Radar technology was developed during the decade prior to the Second War. Chain Home was a series of ground based radar stations which could detect approaching aircraft. This information enabled British fighter aircraft, like the Supermarine Spitfire, to intercept the German raiders. During 1940 and 1941 radar technology was developed for use in aircraft. This allowed Royal Air Force night fighter pilots to determine their enemies’ position even when they could not see them.

4. Following the Second World War, how has military aviation advanced?

  • Helicopters

    Army Bell 47G
    KOR 80

    Although helicopters  were invented before the Second World War, it was only during the Korean War (1950-1953) that they were used on a large scale in combat. This photograph shows a United States Army Bell 47G about to evacuate wounded soldiers from the battlefield. The Bell 47G could carry two casualties, one strapped to each side of the “chopper”. This enabled serious cases to receive treatment much quicker than in previous conflicts and as a result the casualty survival rate increased.

  • Missiles

    McDonnel Douglas Phantom
    CT 75

    AAMs (Air to Air Missiles) were developed after the Second World War by various different countries. AAMs were fired from one aircraft with the aim of hitting another aircraft. This new  technology meant that aeroplanes no longer needed to engage in ‘dogfights’ but could now attack enemy aircraft out of visual range. In the Cold War during the 1950s both sides carried AAMs.

  • Innovation in take off and landing

    Hawker Siddeley Harrier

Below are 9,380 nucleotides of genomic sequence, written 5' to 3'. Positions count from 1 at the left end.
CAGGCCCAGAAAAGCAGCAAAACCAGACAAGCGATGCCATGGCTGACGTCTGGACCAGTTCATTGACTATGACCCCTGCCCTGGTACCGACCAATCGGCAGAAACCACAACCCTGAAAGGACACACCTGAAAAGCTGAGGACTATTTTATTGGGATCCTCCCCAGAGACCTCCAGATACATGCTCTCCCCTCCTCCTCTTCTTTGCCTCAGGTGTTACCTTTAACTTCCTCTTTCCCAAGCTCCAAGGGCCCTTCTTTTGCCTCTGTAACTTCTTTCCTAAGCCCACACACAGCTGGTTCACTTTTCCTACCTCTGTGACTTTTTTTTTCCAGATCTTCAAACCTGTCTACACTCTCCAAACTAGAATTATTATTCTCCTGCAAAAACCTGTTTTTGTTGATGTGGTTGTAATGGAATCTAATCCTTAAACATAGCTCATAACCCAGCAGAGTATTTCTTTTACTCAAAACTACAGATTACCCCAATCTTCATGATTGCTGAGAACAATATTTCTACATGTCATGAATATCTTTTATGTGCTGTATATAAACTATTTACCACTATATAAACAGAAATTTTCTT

CT 62

    Developed in the 1960s, the Harrier was the first operational fixed wing aircraft to be capable of VTOL (Vertical Take Off and Landing), and was nicknamed the “jump jet.”  This 1973 photograph of a Harrier on an exercise in Germany shows how the plane could be deployed for action without needing an airfield. Later  versions of the Harrier  were developed for use on aircraft carriers (ships) and were used during the Falklands War in 1982. 

  • Role of the aircraft

    Tornado GR1A
    GLF 565

    This photograph shows a Tornado GR1A reconnaissance aircraft of 31 Squadron Royal Air Force in flight during the First Gulf War (1990-1991). Reduced defence budgets combined with a more sophisticated technology has meant that the military role of aircraft has now gone full cycle and the Tornado has a multipurpose role as a fighter, a bomber and a reconnaissance plane. 

  • Stealth Technology

    Nighthawk Stealth Fighter
    GLF 1074

    The Nighthawk, which combined the role of fighter with ground attack, was the world’s first operational aircraft specifically designed to exploit stealth technology. Stealth (low observable) technology is used to try and make aircraft less visible, so they can operate without being detected. Although not completely undetectable by radar, the Nighthawk was a difficult target to locate and only one Nighthawk was ever lost to hostile action.

  • Laser Designation

    Thermal Imaging Airborne Laser Designation (TIALD)
    GLF 1317

    This photograph shows Laser Designators fitted to a Royal Air Force Tornado aircraft during the First Gulf War. TIALDs use lasers to pin point targets with greater accuracy than when utilizing conventional unguided bombs. With this technology, the number of aircraft and bombs needed to destroy targets sharply decreased. During the First Gulf War two RAF Tornados, equipped with TIALD, launched more than 200 laser-guided bombs on to targets in occupied Kuwait and in Iraq. 

  • Unmanned aircraft (drones)

    Remotely Piloted Vehicle (RPV)
    CT 1228

    Arial warfare can now be carried out by unmanned aircraft, drones. This photograph, taken on a military exercise in Germany in the 1980s, shows two British soldiers preparing to launch an RPV drone from a Bedford three ton truck. Some drones can send instantaneous live information back to troops in the field. Such technology means that the military today have more information regarding an enemy than at any time in the past.